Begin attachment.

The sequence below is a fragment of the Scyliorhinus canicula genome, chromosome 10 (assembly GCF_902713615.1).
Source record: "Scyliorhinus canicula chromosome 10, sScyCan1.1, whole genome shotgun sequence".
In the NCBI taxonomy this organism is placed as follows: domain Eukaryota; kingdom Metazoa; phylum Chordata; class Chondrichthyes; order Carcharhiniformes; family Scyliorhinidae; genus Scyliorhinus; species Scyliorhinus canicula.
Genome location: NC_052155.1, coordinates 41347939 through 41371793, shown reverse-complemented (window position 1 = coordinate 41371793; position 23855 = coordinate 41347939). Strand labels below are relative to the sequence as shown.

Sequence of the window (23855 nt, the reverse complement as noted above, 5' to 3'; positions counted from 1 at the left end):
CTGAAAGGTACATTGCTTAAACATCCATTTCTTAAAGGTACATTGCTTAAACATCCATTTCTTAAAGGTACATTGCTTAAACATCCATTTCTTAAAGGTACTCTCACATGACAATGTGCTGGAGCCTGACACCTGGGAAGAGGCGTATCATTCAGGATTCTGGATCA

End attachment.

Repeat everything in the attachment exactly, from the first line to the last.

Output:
The sequence below is a fragment of the Scyliorhinus canicula genome, chromosome 10 (assembly GCF_902713615.1).
Source record: "Scyliorhinus canicula chromosome 10, sScyCan1.1, whole genome shotgun sequence".
In the NCBI taxonomy this organism is placed as follows: domain Eukaryota; kingdom Metazoa; phylum Chordata; class Chondrichthyes; order Carcharhiniformes; family Scyliorhinidae; genus Scyliorhinus; species Scyliorhinus canicula.
Genome location: NC_052155.1, coordinates 41347939 through 41371793, shown reverse-complemented (window position 1 = coordinate 41371793; position 23855 = coordinate 41347939). Strand labels below are relative to the sequence as shown.

Sequence of the window (23855 nt, the reverse complement as noted above, 5' to 3'; positions counted from 1 at the left end):
CTGAAAGGTACATTGCTTAAACATCCATTTCTTAAAGGTACATTGCTTAAACATCCATTTCTTAAAGGTACATTGCTTAAACATCCATTTCTTAAAGGTACTCTCACATGACAATGTGCTGGAGCCTGACACCTGGGAAGAGGCGTATCATTCAGGATTCTGGATCA